the great vegetarian debate

Exploring Theravāda's connections to other paths - what can we learn from other traditions, religions and philosophies?
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DNS
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Re: the great vegetarian debate

Post by DNS » Thu Oct 18, 2018 3:30 pm

one_awakening wrote:
Thu Oct 18, 2018 2:37 am
jcsuperstar wrote:
Mon Mar 02, 2009 5:08 am

.. and my GF is sorta veg, she eats seafood....
If she eats seafood, she's not a vegetarian
He said "sorta" veg, not completely veg. Anyway, just an FYI, jcsuperstar unfortunately passed away 8 years ago. :candle:

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Re: the great vegetarian debate

Post by DNS » Thu Oct 18, 2018 3:44 pm

chownah wrote:
Wed Oct 17, 2018 11:55 am
In the wild the infant mortality for large mammals (zebra, giraffe, etc.) is over 50 percent.
chownah
What does that have to do with their diet? I imagine all wild animals have a high infant mortality rate. Apparently the mortality rate has more to do with infections after childbirth, see:

https://www.quora.com/Nature-Are-animal ... n-medicine

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Re: the great vegetarian debate

Post by chownah » Fri Oct 19, 2018 12:28 pm

I have no idea what diet has to do with the infant mortality rate of wild animals.

Does anyone know the infant mortality rate for angus cows?
chownah

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Re: the great vegetarian debate

Post by one_awakening » Sat Oct 20, 2018 1:44 am

DNS wrote:
Thu Oct 18, 2018 3:30 pm
He said "sorta" veg, not completely veg
You're either vegetarian or you're not
“You only lose what you cling to”

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Re: the great vegetarian debate

Post by DNS » Sat Oct 20, 2018 2:29 am

chownah wrote:
Wed Oct 17, 2018 11:55 am
In the wild the infant mortality for large mammals (zebra, giraffe, etc.) is over 50 percent.
chownah
What does infant mortality rate of wild animals have to do with the price of tea in China? i.e., this topic? :tongue:

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Re: the great vegetarian debate

Post by DNS » Sat Oct 20, 2018 2:31 am

one_awakening wrote:
Sat Oct 20, 2018 1:44 am
DNS wrote:
Thu Oct 18, 2018 3:30 pm
He said "sorta" veg, not completely veg
You're either vegetarian or you're not
Yes, I suppose you're right. There are many people who call themselves veg but actually eat meat occasionally. That is not really being vegetarian according to the strict definition. Same with being vegan. I sometimes have called myself "mostly vegan" but if I make exceptions now and then, it's not really being vegan, it's more accurate to say vegetarian who only rarely eats some animal products.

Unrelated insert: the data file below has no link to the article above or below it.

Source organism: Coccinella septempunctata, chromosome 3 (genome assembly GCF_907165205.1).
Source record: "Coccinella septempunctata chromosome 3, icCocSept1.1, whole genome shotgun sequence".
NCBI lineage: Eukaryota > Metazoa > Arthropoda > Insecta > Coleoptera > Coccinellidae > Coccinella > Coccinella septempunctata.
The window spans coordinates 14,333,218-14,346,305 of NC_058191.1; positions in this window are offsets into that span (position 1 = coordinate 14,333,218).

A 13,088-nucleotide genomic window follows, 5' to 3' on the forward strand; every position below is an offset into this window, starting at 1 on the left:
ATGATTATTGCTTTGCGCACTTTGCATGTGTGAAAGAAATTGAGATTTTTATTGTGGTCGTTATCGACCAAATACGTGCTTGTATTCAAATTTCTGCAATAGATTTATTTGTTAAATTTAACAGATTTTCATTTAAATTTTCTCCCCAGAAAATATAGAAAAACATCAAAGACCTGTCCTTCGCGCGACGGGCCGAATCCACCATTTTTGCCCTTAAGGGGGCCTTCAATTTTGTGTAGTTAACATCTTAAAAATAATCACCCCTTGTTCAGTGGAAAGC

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Re: the great vegetarian debate

Post by chownah » Sat Oct 20, 2018 2:49 am

DNS wrote:
Sat Oct 20, 2018 2:29 am
chownah wrote:
Wed Oct 17, 2018 11:55 am
In the wild the infant mortality for large mammals (zebra, giraffe, etc.) is over 50 percent.
chownah
What does infant mortality rate of wild animals have to do with the price of tea in China? i.e., this topic? :tongue:
For instance comparing the infant mortality rate of wild animals with the infant mortality rate of angus cows is a way to have a better understanding about the life of animals in nature and the life of animals that are raised to provide food.
chownah

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Re: the great vegetarian debate

Post by chownah » Sat Oct 20, 2018 2:52 am

one_awakening wrote:
Sat Oct 20, 2018 1:44 am
DNS wrote:
Thu Oct 18, 2018 3:30 pm
He said "sorta" veg, not completely veg
You're either vegetarian or you're not
I guess that since pretty much all of us have consumed milk at some time in our lives then none of us are strictly vegetarian.....I guess it is pretty much impossible for any mammal to be strictly vegetarian.
chownah

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Re: the great vegetarian debate

Post by DNS » Sat Oct 20, 2018 2:56 am

chownah wrote:
Sat Oct 20, 2018 2:49 am
For instance comparing the infant mortality rate of wild animals with the infant mortality rate of angus cows is a way to have a better understanding about the life of animals in nature and the life of animals that are raised to provide food.
chownah
Oh, okay, so your point might be (?) that domesticated animals have a lower infant mortality rate and therefore a better "quality" of life? Domestic animals receive more care from their owners either due to affection (as in pets) or because of their economic value (farm animals) and receive visits from a veterinarian as needed and therefore tend to have longer lives than their counterparts in the wild.

But from a vegetarian perspective, there would still be a killer, someone killing the animal for food, as part of the meat industry chain of events; someone placing an order, store purchasing more meat, slaughterhouse killing more, requesting more animals from the cattle farmer.

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Re: the great vegetarian debate

Post by DNS » Sat Oct 20, 2018 2:58 am

chownah wrote:
Sat Oct 20, 2018 2:52 am
one_awakening wrote:
Sat Oct 20, 2018 1:44 am
DNS wrote:
Thu Oct 18, 2018 3:30 pm
He said "sorta" veg, not completely veg
You're either vegetarian or you're not
I guess that since pretty much all of us have consumed milk at some time in our lives then none of us are strictly vegetarian.....I guess it is pretty much impossible for any mammal to be strictly vegetarian.
chownah